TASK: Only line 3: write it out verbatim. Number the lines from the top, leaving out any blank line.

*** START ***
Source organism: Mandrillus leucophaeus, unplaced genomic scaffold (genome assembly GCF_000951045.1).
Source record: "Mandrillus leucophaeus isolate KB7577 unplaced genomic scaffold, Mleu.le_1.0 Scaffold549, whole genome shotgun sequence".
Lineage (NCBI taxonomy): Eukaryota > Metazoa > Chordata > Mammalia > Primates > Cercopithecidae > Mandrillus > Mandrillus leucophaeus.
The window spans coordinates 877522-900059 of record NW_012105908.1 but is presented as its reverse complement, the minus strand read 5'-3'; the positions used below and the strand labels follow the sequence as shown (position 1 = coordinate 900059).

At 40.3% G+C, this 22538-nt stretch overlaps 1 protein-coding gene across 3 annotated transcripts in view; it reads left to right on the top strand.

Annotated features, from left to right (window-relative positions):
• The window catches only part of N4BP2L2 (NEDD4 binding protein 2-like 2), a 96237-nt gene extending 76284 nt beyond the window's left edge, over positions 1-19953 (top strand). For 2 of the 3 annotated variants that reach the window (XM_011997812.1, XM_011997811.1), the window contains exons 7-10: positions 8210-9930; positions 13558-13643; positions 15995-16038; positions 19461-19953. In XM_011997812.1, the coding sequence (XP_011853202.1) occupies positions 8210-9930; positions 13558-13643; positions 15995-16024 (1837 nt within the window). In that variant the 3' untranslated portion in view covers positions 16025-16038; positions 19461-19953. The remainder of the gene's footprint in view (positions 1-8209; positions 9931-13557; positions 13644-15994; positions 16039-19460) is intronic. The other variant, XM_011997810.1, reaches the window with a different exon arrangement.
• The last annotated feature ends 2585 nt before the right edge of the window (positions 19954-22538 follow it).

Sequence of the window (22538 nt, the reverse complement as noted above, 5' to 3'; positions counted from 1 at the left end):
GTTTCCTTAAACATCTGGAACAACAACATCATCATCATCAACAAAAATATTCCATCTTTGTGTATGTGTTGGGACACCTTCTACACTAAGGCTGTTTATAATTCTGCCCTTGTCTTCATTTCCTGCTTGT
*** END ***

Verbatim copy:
Lineage (NCBI taxonomy): Eukaryota > Metazoa > Chordata > Mammalia > Primates > Cercopithecidae > Mandrillus > Mandrillus leucophaeus.